K-State's Will Spradling on point in his return to the old position
By ARNE GREEN
Special to The Telegram
MANHATTAN — It wasn't so much dÃ©jÃ vu as rediscovering a pair of old, comfortable sneakers.
Will Spradling may have thought his days playing point guard for Kansas State were behind him but he never forgot how.
"I feel comfortable in that position," said Spradling, who starting his senior season now finds himself back at the point after starter Angel Rodriguez transferred and recruit Jevon Thomas' debut was pushed back to second semester. "I know what it takes to run it and I ran it my whole freshman and half of my sophomore year, so I know what it's like to run it in the Big 12."
Good thing, too, second-year K-State coach Bruce Weber said Wednesday during the Wildcats' media day. Like everyone, he was caught off guard by Rodriguez's decision in late April to transfer after a breakout sophomore season.
Then Thomas, the most likely successor at the point, was declared a partial qualifier by the NCAA and forced to sit out the first semester.
"We're just fortunate to have him there with the circumstances that we had with Angel leaving so late," Weber said. "If you don't have Will, you're really in trouble.
"Will's played point - he started at point before I got here. Last year when Tay (Martavious Irving) and Angel were out a couple of games, Will had to play point."
Knowing he was moving back to the point, even if it's temporary, Spradling spent the offseason brushing up.
"The biggest thing for me was getting back to the point guard position, and since last year I didn't play it much I really focused on trying to control the game and then also working on ball screens," he said. "Angel, at the end of the shot clock, he had the ball in his hands and was making a play at the end of about every shot clock. That's something they'll look for me to do this year."
Spradling said he's better prepared physically this year as well after bulking up 15 pounds.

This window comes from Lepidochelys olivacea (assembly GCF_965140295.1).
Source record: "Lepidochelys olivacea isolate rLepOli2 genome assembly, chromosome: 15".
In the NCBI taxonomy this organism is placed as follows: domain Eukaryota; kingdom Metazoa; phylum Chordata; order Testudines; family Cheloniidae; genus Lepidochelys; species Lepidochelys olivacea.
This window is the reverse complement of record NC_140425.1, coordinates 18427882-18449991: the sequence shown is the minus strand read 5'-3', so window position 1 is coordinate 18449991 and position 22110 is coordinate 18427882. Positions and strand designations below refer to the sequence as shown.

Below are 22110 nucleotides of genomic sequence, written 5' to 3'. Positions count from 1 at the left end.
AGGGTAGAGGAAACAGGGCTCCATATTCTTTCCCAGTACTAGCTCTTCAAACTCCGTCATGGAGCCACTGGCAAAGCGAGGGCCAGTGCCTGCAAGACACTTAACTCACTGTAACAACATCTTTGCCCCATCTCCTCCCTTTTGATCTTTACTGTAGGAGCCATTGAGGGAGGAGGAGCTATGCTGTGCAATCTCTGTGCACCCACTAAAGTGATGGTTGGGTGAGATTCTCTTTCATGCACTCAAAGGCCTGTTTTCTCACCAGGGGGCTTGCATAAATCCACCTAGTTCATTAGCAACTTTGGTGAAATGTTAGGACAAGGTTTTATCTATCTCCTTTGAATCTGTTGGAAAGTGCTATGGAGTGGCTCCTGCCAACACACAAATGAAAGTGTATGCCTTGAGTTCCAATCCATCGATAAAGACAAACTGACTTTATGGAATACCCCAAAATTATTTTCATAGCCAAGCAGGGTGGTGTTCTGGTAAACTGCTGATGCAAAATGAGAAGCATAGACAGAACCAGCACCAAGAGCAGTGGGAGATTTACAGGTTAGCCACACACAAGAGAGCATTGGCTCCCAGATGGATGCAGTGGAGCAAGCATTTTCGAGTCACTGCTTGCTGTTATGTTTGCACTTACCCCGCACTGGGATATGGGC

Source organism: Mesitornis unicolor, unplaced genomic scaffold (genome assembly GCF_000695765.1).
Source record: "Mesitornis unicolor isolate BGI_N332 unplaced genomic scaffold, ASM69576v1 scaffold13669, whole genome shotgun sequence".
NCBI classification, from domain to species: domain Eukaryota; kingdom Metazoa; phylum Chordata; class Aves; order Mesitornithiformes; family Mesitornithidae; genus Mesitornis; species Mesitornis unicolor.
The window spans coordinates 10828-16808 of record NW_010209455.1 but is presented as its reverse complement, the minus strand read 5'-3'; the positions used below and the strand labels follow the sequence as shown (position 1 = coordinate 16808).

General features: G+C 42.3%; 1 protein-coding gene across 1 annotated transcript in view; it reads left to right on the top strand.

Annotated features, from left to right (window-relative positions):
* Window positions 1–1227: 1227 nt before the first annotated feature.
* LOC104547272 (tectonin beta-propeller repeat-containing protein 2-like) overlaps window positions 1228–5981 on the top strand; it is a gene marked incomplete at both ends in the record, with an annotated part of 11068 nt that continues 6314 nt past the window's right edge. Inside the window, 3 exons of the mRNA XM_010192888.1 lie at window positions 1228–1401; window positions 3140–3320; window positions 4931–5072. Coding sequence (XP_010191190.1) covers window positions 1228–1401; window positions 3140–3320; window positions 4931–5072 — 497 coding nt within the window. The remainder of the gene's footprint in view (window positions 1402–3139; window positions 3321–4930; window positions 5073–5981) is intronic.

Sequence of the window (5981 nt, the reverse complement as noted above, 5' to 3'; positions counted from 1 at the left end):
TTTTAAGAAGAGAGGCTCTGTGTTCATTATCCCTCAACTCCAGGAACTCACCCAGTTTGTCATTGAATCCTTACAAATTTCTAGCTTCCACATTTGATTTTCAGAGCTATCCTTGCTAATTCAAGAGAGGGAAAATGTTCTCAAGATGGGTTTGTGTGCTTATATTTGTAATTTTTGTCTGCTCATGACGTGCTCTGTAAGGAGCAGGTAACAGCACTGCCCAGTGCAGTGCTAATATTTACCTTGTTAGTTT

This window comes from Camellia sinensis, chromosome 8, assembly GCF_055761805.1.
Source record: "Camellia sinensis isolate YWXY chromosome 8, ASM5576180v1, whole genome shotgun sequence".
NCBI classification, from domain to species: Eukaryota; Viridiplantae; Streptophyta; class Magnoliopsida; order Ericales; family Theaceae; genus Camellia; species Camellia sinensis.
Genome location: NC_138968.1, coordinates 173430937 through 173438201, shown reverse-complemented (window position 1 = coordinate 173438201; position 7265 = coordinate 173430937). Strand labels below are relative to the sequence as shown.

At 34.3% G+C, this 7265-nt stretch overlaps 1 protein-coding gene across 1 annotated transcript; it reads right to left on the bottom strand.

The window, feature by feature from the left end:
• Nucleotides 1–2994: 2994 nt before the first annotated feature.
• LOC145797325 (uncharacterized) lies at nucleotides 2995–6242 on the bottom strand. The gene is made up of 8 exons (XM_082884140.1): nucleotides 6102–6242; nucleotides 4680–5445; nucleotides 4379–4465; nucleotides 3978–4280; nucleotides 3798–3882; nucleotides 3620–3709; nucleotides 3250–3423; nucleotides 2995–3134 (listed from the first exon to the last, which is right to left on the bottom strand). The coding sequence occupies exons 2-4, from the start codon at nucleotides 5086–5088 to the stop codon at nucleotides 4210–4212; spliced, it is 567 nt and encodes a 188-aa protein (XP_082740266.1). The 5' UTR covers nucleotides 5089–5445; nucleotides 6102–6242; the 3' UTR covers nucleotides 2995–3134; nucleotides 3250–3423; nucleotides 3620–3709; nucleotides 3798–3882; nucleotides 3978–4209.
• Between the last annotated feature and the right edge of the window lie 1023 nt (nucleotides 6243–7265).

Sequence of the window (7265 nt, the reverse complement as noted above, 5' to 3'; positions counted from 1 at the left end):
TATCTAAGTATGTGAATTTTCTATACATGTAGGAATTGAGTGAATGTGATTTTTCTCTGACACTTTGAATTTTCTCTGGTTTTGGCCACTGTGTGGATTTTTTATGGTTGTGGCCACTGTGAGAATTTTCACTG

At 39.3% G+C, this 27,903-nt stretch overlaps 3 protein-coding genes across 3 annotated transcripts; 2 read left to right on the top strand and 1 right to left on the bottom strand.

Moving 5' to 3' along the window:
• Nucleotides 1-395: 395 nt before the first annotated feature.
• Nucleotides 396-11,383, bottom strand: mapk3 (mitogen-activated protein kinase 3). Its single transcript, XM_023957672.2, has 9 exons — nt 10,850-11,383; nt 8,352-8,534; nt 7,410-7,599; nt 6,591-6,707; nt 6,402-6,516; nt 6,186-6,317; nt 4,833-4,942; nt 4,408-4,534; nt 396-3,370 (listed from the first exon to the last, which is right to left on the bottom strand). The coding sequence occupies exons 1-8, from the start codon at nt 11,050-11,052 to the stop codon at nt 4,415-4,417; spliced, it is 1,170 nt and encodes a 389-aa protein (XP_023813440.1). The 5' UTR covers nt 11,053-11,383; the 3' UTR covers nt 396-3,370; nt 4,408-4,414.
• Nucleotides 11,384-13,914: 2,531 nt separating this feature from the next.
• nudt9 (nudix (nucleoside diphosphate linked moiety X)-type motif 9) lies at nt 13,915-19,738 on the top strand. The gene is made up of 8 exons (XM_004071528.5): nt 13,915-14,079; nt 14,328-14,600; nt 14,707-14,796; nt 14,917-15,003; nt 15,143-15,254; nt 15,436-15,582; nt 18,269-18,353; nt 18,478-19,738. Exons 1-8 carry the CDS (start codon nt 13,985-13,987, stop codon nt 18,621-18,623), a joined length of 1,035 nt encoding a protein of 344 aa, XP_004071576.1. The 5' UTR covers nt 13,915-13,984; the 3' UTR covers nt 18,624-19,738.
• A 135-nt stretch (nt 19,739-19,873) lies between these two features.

"You're not going to see me get pushed around as much," Spradling said. "That was the biggest thing with coach Weber, that sometimes I would get bumped going into my shot and it would throw me off balance."
If Weber has a concern about Spradling, it's how it might affect his offensive production. He averaged 7.4 points — fifth on the team — and 2.4 assists a game last year, primarily as a shooting guard.
"The biggest problem if he plays point, if you go back to that UMKC and that South Dakota game last year where he played 40 minutes of point in each game, he doesn't get a lot of looks," Weber said. "It takes so much effort to get us into stuff and now it's tough to get him back involved.
"We're trying to get a couple of different looks to where we ease the pressure on him and keep him involved in the offense."
Fellow senior Shane Southwell, who came in with Spradling three years ago, said having Spradling at the point definitely eases the pressure with Thomas unavailable to even practice and with incoming freshman Nigel Johnson still learning the ropes. Johnson's development also has been slowed by injury and illness.
"I think it's big the fact that we have a guy like Will who can just slide to the point," said Southwell, the top returning scorer from a year ago. "It would have been difficult if we would have had a new guy coming in that position, but Will is really handling the transition well and he's doing great."
Spradling got to test his point guard skills in August, when he traveled to Europe with a Global Sports Academy team of college players for a series of games in Belgium and the Netherlands. It proved to be an eye-opener, in a good way.
"The whole Angel thing was a shock and nobody expected that," Spradling said. "It made me change a lot, because even when he transferred, I felt like they were still going to put me at the shooting guard position and bring in another point guard.
"But it didn't work out that way and they threw me back to point guard, which I know like a lot because going overseas this summer and seeing all the players over there, that's a position I could really play overseas."
Weber is just glad to have Spradling in Manhattan for one more season.
"I think people don't appreciate what he gives us," Weber said. "From leading us in taking charges to just being in the right spot in the help position, he has a great feel of the game.
"I don't think the fans appreciate him enough, what he's given and the consistency."